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Four State Ag Expo opens four-day run

Event offers close-up view of country life

Carolyn Klinnert works with Zion at the stock-dog training for the Four States Ag Expo in Cortez. Zion herds sheep during the stock dog clinic at the expo. Klinnert was learning how to train her dog. Enlarge photo

Sam Green/Cortez Journal

Carolyn Klinnert works with Zion at the stock-dog training for the Four States Ag Expo in Cortez. Zion herds sheep during the stock dog clinic at the expo. Klinnert was learning how to train her dog.

CORTEZ – The Four State Ag Expo on Thursday opened as it has every year since 1982 to highlight the old and new in farm equipment, products and services that contribute to country life.

“We average 10,000 to 15,000 visitors a year,” said Radiance Beals at the information booth. “We see license plates from the four states – Colorado, New Mexico, Utah, Arizona – and beyond.”

Ranchers, farmers and backyard gardeners could bone up on grafting, the use of fertilizer, colic in horses, rangeland forage insurance, conservation easements, beekeeping, genetically modified seed, and poultry and egg production.

In the Grange hall, Rod Sharp, an economist from the Colorado State University Extension in Grand Junction, explained how a “tool” developed by a couple of colleagues can tell cattle and dairy cow owners whether it’s smarter to buy hay or sell their herds.

The tool is a computer program, which, when loaded with specific information, indicates whether the value of keeping an animal is greater or less than the salvage (sale) value.

Input includes number of animals in a herd, typical conception and weaning rates, days per year that hay is fed, market value of an animal and knowledge of tax laws related to livestock sale because of drought.

The stubborn drought was the catalyst for developing the decision tool, Sharp said. The tool is a mouse click away, at www.coopext.colostate.edu/ABM.

Marc Garlinghouse of Lewis, who raises alfalfa and 50 head of breeding cows, seemed impressed.

“I think this could help me,” Garlinghouse said. “The drought hurt me in 2012.”

In the main exhibition hall, more than 100 vendors and exhibitors sat or stood ready to answer questions about products ranging from earth-moving equipment and tires to an oleander-based anti-aging product and a weight-loss system.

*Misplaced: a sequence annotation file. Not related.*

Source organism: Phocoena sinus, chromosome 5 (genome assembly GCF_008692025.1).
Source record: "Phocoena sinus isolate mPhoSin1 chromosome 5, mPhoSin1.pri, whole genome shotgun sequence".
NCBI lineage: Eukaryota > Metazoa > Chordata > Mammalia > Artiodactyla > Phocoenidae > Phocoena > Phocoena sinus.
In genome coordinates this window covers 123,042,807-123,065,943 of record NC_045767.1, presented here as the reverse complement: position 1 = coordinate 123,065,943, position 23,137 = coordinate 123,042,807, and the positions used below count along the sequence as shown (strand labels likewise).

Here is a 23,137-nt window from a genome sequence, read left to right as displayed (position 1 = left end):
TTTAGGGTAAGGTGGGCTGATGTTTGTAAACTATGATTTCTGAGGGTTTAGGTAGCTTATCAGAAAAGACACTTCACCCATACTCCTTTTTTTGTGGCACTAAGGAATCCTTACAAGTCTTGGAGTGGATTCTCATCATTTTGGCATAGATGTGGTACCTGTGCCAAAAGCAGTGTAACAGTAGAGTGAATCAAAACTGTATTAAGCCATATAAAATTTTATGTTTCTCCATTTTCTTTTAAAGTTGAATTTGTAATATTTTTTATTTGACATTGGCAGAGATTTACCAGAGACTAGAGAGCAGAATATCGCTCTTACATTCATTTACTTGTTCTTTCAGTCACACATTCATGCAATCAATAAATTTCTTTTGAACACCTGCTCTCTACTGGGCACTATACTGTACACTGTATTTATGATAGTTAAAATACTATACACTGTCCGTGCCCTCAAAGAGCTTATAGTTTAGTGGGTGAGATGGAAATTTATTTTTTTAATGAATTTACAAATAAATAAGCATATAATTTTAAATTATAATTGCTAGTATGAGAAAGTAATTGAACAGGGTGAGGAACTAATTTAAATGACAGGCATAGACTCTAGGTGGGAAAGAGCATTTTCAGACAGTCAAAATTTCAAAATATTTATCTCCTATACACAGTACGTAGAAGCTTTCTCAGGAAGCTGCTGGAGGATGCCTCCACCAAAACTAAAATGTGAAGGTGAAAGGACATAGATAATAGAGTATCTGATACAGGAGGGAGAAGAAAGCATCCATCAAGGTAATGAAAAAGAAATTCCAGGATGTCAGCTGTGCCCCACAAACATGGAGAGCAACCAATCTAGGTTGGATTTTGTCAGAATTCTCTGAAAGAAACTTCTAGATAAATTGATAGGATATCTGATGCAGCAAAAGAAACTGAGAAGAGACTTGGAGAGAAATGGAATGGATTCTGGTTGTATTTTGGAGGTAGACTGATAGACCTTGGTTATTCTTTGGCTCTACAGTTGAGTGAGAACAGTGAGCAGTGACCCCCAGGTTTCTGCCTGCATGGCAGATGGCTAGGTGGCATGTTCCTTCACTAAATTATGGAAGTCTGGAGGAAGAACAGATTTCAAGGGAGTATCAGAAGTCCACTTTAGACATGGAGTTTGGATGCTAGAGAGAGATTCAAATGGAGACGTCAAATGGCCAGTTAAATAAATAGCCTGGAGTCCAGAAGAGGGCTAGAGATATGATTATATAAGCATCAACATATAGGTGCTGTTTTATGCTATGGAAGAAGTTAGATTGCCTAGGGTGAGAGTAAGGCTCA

Among equipment exhibitors, first-timer David Staheli had something new – a machine with a diesel-fueled boiler that mists hay as it is baled to maintain a 12 percent moisture content.

The Staheli West factory in Cedar City, Utah, has sold 75 of the machines from Texas to Kansas to Oregon and is set to export to Australia this year, Staheli said. The $165,000 machines are best used on ranches of 500 acres or larger, he said.

Staheli developed the misting concept in the mid-1990s using his wife’s pressure cooker. He began to market his product three years ago.

The Ag Adventure Barn contained a variety of exhibits for visiting schoolchildren.

Carol Wilson, a third-generation resident of Lewis, exhibited the canned and dehydrated fruits and vegetables that feed her family.

Nancy Nelligan with the Alpaca 4-H Club demonstrated how alpaca fiber is carded and wrapped around a small portion of hand soap to create a washcloth for bathing. Club members sell the washcloths to raise money.

The name of the club dates from the time when alpacas were the only activity for the youngsters, Nelligan said.

Cathy Sumeracki traveled from New River, Ariz., to give instruction on handling stock dogs. Sumeracki said her training method is the only one certified by well-known dog trainer, handler and behaviorist Dawna Sims.

“I teach dogs and people to handle stock,” Sumeracki said.

Sumeracki was assisted by Ignacio resident Shawna Davis, an apprentice trainer who is scheduled to teach stock dog training in Kline this summer.


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